|South Carolina Department of Archives and History|
|National Register Properties in South Carolina
Saint Thomas' Protestant Episcopal Church, Richland County
(near jct. of U.S. Hwy. 601 & S.C. Hwy. 263, Eastover)
|Left Oblique||Right Oblique|| Left Rear
St. Thomas’ Protestant Episcopal Church is significant for its association with the mission work of the Protestant Episcopal Church among the black population of lower Richland County following the Civil War. Architecturally it is significant as an unusually intact late nineteenth century vernacular church building featuring influences of the Gothic Revival style. The interior is particularly noteworthy. Constructed in 1892-1983, St. Thomas’ Protestant Episcopal Church is a simple, one-story, frame church building displaying elements of the Gothic Revival style. Despite minor alterations, the church retains the ability to convey its historical and architectural significance. The fašade features a one-bay, gable-roofed porch supported by wooden posts. The rear elevation features a large tripartite lancet window flanked by smaller single lancet windows. The interior of the church features a ceiling with exposed beams and trusses and beaded-board wainscoting. The nominated acreage, which is located in an undeveloped area in the Sandhills, also contains the associated cemetery, site of St. Thomas’ Mission School, and a modern concrete parish house. Listed in the National Register March 27, 1986.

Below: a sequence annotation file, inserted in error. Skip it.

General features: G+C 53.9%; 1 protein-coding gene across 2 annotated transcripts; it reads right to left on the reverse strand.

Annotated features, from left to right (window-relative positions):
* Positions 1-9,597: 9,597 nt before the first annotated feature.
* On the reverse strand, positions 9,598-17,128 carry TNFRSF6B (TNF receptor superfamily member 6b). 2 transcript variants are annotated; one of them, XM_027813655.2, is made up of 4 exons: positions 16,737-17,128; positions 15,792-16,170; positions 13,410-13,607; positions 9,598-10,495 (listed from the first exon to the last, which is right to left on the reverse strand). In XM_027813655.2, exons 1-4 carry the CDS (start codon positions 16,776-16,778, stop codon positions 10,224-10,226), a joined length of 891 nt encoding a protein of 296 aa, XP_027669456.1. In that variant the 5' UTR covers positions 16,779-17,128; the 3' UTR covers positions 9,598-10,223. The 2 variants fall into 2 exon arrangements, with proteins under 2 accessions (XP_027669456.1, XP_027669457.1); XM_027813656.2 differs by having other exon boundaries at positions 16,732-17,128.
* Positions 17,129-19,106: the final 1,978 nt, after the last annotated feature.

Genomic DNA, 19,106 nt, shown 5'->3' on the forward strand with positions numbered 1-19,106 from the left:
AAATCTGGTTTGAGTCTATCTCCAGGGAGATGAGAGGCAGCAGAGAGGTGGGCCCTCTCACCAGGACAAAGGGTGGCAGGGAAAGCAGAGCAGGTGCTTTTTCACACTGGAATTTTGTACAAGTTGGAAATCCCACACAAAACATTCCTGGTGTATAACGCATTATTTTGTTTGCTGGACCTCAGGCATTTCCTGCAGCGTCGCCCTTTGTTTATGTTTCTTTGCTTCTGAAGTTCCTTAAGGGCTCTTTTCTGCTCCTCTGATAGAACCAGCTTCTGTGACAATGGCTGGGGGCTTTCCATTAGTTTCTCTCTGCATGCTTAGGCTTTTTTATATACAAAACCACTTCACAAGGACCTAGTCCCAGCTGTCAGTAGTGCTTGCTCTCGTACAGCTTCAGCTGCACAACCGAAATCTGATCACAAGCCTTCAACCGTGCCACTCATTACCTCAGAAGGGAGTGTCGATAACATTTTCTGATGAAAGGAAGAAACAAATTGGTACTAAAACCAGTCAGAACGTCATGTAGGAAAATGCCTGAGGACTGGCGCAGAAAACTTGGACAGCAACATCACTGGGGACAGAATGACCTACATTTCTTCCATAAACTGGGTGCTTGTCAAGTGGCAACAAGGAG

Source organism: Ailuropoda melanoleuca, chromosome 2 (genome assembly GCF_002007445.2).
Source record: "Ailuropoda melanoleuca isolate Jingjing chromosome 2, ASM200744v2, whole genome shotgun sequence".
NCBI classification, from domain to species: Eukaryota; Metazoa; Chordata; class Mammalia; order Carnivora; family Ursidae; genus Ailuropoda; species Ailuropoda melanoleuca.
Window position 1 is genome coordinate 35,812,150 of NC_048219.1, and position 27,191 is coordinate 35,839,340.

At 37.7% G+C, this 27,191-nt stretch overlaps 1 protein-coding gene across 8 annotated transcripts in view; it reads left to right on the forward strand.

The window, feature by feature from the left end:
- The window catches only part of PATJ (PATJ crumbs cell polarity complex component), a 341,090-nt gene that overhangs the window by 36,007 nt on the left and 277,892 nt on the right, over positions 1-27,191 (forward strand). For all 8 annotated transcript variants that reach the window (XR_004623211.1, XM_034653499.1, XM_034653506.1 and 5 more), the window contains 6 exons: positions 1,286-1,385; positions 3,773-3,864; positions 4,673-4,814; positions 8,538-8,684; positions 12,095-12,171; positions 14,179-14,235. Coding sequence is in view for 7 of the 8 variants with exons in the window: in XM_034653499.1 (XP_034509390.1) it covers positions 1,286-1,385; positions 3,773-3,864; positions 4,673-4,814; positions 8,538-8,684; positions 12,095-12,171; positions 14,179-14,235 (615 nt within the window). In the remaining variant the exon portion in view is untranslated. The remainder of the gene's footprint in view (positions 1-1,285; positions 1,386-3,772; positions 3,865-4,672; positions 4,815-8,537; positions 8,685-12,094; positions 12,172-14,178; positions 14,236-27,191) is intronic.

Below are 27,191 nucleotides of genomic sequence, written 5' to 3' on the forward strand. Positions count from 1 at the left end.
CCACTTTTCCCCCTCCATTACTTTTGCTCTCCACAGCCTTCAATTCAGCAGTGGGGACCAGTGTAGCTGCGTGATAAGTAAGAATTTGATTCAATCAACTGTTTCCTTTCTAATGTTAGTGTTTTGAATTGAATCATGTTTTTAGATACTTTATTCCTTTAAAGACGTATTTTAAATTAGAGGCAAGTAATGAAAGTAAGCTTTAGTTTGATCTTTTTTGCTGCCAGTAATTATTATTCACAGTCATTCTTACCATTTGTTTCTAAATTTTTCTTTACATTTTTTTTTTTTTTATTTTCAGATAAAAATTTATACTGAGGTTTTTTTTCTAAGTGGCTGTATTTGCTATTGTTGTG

View the complete text of the nomination form for this National Register property. In addition, the Historic Resources of Lower Richland County, ca. 1795-ca. 1935 includes historical background information for this and other related National Register properties.
Most National Register properties are privately owned and are not open to the public. The privacy of owners should be respected. Not all properties retain the same integrity as when originally documented and listed in the National Register due to changes and modifications over time.
Images and texts on these pages are intended for research or educational use. Please read our statement on use and reproduction for further information on how to obtain a photocopy or how to cite an item.
Images provided by the South Carolina Department of Archives and History.